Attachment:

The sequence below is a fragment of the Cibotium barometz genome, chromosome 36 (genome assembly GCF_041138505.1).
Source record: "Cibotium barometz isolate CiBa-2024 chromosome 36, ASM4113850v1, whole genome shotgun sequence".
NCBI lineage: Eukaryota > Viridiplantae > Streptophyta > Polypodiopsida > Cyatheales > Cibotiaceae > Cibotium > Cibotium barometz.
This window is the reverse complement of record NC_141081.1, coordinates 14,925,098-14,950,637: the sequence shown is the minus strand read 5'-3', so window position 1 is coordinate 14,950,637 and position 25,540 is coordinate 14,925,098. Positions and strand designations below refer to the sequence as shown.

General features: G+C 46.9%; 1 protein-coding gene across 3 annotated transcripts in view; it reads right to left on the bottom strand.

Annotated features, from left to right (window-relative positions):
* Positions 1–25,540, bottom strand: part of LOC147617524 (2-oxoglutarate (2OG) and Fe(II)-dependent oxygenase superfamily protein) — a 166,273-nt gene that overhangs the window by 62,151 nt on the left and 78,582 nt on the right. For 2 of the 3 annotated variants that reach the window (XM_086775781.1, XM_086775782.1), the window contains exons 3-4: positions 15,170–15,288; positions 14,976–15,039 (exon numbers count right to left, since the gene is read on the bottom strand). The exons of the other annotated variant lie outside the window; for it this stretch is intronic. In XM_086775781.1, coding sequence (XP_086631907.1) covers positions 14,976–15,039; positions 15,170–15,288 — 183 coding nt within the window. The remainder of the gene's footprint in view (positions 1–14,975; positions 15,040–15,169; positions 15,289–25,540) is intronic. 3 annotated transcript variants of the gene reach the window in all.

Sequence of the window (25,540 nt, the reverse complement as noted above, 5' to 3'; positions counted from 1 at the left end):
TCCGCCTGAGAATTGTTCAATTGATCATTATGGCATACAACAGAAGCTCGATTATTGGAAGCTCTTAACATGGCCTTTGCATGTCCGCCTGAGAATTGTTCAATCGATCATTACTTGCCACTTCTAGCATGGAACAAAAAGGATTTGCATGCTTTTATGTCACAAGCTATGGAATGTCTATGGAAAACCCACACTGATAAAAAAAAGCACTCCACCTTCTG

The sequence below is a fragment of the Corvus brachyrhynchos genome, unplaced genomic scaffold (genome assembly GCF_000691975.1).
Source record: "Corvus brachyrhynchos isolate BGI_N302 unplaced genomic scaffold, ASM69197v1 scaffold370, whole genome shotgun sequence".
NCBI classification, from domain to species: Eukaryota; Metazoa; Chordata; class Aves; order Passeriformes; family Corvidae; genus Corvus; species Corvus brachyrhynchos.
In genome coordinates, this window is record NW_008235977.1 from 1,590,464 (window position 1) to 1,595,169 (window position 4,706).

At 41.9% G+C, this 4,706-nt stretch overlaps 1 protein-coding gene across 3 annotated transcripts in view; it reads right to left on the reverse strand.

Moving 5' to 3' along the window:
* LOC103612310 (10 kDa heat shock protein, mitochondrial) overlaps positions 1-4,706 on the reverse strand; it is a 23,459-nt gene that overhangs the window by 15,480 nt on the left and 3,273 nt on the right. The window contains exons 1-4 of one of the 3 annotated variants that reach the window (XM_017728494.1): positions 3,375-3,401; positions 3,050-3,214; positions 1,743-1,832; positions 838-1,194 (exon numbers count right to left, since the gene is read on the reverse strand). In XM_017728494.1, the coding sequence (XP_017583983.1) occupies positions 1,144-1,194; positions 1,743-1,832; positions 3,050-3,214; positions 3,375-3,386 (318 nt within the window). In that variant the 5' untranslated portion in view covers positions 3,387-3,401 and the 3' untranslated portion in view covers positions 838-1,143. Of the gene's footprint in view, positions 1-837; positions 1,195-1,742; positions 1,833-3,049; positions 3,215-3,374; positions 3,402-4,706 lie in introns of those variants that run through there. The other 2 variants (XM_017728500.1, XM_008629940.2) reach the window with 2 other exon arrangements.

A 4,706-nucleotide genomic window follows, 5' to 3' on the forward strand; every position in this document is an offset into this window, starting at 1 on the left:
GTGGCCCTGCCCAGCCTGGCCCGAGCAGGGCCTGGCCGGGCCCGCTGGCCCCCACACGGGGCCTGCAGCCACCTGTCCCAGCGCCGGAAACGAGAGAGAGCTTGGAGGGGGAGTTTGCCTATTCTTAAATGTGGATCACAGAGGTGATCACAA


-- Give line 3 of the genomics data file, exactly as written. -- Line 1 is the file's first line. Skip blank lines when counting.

NCBI lineage: Eukaryota > Viridiplantae > Streptophyta > Polypodiopsida > Cyatheales > Cibotiaceae > Cibotium > Cibotium barometz.